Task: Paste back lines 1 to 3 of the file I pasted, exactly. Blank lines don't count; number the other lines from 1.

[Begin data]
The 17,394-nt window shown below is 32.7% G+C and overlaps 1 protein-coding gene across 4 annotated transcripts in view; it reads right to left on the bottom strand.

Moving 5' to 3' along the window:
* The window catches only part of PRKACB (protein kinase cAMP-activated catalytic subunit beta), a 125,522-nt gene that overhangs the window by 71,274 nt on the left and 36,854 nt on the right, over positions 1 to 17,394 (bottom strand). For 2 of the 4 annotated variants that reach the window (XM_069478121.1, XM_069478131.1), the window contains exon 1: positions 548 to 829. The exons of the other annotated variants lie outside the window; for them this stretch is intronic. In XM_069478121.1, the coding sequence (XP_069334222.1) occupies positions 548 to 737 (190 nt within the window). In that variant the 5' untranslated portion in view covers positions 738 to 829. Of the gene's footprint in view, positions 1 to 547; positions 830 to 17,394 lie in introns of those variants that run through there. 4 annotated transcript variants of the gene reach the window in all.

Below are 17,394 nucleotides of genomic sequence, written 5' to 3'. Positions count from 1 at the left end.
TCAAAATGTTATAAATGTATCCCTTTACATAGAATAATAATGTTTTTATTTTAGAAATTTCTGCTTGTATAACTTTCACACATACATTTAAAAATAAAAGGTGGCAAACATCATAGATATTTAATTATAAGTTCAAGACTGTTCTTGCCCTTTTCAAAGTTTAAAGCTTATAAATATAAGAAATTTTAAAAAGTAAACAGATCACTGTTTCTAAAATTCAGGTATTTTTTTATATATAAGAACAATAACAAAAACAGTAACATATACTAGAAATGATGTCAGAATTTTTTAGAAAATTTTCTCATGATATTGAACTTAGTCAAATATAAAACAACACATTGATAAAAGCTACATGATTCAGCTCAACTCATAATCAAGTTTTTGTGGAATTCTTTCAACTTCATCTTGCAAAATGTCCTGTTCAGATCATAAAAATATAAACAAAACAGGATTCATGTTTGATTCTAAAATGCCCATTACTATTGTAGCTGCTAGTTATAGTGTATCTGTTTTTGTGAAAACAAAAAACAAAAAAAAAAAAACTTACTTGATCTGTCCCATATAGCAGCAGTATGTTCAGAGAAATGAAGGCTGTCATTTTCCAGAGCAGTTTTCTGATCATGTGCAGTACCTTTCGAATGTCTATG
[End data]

The 17,394-nt window shown below is 32.7% G+C and overlaps 1 protein-coding gene across 4 annotated transcripts in view; it reads right to left on the bottom strand.

Moving 5' to 3' along the window:
* The window catches only part of PRKACB (protein kinase cAMP-activated catalytic subunit beta), a 125,522-nt gene that overhangs the window by 71,274 nt on the left and 36,854 nt on the right, over positions 1 to 17,394 (bottom strand). For 2 of the 4 annotated variants that reach the window (XM_069478121.1, XM_069478131.1), the window contains exon 1: positions 548 to 829. The exons of the other annotated variants lie outside the window; for them this stretch is intronic. In XM_069478121.1, the coding sequence (XP_069334222.1) occupies positions 548 to 737 (190 nt within the window). In that variant the 5' untranslated portion in view covers positions 738 to 829. Of the gene's footprint in view, positions 1 to 547; positions 830 to 17,394 lie in introns of those variants that run through there. 4 annotated transcript variants of the gene reach the window in all.